People fail to take Salk vaccine shots

Editor’s Note: This article was orginally published on Tuesday, April 21, 1959.

The negligence of a great segment of the American people in failing to use the Salk vaccine as protection against paralytic polio was termed, “a national disgrace” by Basil O’connor, president of The National Foundation (originally “for Infantile Paralysis”), in a statement issued on the fourth anniversay of the licensing of the polio preventative.

“Although for four years there has been a vaccine that protects against paralysis from polio, there are still 98 million Americans of all ages who have failed to obtain even a single Salk shot,” Mr. O’Connor reported.

“The fact that four Americans in seven are unprotected by the vaccine, at a time when a surplus is spoiling on the shelves, is an appalling commentary on our intelligence as a people,” the head of the March of Dimes organization declared.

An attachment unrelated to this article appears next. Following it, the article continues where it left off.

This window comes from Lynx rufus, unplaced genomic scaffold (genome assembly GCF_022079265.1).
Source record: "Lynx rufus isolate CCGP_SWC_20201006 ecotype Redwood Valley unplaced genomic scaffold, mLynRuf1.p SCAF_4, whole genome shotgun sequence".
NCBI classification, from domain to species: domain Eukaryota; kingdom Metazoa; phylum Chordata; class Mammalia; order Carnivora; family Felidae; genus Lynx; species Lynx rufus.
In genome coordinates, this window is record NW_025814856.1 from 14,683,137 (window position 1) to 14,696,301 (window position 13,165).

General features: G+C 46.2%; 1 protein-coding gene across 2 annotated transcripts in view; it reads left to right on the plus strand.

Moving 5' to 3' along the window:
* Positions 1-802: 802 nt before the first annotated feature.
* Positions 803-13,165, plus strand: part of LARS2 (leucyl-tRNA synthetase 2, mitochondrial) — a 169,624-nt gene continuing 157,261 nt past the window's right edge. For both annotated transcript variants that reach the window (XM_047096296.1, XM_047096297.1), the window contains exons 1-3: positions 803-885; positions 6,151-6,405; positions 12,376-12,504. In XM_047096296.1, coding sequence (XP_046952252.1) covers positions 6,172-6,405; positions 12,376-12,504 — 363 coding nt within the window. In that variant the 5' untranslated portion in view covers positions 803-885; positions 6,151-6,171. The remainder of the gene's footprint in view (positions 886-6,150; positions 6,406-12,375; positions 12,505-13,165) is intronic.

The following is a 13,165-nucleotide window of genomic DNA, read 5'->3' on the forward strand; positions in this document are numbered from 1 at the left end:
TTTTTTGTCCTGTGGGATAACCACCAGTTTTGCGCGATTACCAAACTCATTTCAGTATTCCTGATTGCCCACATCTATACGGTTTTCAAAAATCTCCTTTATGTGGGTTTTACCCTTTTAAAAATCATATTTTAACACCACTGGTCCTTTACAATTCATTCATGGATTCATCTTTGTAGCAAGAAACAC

“Still more shocking,” Mr. O’Connor said, “is the fact that the parents of some six million children under five years ofage, the group most vulnerable to polio, have done nothing to protect their helpless young.”

Mr. O’Connor recalled that the Detroit area, scene of a 1958 polio epidemic that struck down 876 persons and killed 23, provided “a horrifying example” of what can happen when large groups of people remain unvaccinated. He noted that last year epidemics also occurred in New Jersey, Virginia, West Virginia, Montan and Hawaii.

“There is still time to get two shots of Salk vaccine before the polio season is upon us,” Mr. O’Connor urged, adding that two innoculations – or even one – would provide tremendously increased protection for most peole, even though the approved procedure cals for three properly spaced injections.

“Vaccination os susceptible children and adults must start immediately if our nation is to ward off polio disasters next summer,” Mr. O’Connor warned.